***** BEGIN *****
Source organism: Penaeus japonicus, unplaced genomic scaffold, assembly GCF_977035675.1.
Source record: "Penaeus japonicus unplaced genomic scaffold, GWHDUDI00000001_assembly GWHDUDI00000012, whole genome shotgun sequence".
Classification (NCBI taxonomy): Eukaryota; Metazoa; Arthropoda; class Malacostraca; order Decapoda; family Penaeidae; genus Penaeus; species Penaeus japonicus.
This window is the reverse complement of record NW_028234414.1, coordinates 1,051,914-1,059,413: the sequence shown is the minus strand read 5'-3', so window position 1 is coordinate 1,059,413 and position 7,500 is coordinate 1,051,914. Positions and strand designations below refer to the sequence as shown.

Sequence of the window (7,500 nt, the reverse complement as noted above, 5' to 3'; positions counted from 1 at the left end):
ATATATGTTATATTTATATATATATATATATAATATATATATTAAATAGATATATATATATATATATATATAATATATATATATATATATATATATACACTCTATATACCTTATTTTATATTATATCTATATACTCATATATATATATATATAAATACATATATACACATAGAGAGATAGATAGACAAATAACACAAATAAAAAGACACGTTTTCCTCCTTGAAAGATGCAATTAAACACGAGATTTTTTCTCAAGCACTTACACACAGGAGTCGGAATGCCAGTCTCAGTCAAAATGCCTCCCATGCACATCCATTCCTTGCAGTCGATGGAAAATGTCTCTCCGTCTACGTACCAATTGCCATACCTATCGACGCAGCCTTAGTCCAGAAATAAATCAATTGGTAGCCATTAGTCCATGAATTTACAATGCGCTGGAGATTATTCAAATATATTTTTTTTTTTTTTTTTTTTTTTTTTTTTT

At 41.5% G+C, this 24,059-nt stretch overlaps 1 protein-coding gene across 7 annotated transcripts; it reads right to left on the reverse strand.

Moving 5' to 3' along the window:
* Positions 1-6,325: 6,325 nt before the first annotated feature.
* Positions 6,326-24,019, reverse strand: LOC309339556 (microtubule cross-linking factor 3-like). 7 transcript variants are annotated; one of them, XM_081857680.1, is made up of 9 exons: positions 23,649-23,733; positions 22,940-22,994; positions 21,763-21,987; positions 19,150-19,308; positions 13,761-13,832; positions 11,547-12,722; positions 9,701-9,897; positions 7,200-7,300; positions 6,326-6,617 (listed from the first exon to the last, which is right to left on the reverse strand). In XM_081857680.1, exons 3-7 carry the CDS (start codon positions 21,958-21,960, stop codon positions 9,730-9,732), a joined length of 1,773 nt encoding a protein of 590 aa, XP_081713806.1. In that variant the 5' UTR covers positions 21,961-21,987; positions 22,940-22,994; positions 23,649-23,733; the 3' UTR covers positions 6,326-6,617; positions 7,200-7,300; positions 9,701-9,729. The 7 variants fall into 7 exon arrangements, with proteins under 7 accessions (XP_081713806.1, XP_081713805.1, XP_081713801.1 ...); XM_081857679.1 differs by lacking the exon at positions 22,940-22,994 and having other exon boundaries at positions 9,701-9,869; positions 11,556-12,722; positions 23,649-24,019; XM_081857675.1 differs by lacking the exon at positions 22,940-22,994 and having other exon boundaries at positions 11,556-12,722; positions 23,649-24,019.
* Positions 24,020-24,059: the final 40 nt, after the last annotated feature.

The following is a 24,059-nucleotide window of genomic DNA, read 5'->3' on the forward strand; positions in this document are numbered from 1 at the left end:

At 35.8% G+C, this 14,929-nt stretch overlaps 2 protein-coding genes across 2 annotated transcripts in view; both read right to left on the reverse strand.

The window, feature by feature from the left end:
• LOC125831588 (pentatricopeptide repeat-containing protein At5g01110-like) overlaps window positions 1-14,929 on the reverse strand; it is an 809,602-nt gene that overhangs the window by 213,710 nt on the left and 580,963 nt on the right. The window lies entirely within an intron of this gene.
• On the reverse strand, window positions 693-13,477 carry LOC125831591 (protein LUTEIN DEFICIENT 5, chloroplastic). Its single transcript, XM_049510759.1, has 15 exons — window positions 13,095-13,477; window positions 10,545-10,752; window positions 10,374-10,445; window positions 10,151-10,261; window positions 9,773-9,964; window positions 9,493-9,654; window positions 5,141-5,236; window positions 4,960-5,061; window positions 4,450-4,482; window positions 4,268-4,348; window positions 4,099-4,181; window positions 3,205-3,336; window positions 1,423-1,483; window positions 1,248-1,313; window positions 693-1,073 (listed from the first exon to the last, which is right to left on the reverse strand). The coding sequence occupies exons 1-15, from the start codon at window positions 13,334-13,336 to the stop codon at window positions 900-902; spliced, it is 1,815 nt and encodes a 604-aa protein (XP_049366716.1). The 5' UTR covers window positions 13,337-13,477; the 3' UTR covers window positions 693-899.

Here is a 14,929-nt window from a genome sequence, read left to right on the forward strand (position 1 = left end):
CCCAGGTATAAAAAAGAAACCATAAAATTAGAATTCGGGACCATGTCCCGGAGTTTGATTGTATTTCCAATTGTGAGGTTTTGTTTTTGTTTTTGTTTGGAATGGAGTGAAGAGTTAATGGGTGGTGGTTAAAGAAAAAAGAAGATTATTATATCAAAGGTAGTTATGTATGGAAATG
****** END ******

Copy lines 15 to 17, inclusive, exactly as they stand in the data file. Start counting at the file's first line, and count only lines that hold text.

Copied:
• LOC125831588 (pentatricopeptide repeat-containing protein At5g01110-like) overlaps window positions 1-14,929 on the reverse strand; it is an 809,602-nt gene that overhangs the window by 213,710 nt on the left and 580,963 nt on the right. The window lies entirely within an intron of this gene.
• On the reverse strand, window positions 693-13,477 carry LOC125831591 (protein LUTEIN DEFICIENT 5, chloroplastic). Its single transcript, XM_049510759.1, has 15 exons — window positions 13,095-13,477; window positions 10,545-10,752; window positions 10,374-10,445; window positions 10,151-10,261; window positions 9,773-9,964; window positions 9,493-9,654; window positions 5,141-5,236; window positions 4,960-5,061; window positions 4,450-4,482; window positions 4,268-4,348; window positions 4,099-4,181; window positions 3,205-3,336; window positions 1,423-1,483; window positions 1,248-1,313; window positions 693-1,073 (listed from the first exon to the last, which is right to left on the reverse strand). The coding sequence occupies exons 1-15, from the start codon at window positions 13,334-13,336 to the stop codon at window positions 900-902; spliced, it is 1,815 nt and encodes a 604-aa protein (XP_049366716.1). The 5' UTR covers window positions 13,337-13,477; the 3' UTR covers window positions 693-899.

Here is a 14,929-nt window from a genome sequence, read left to right on the forward strand (position 1 = left end):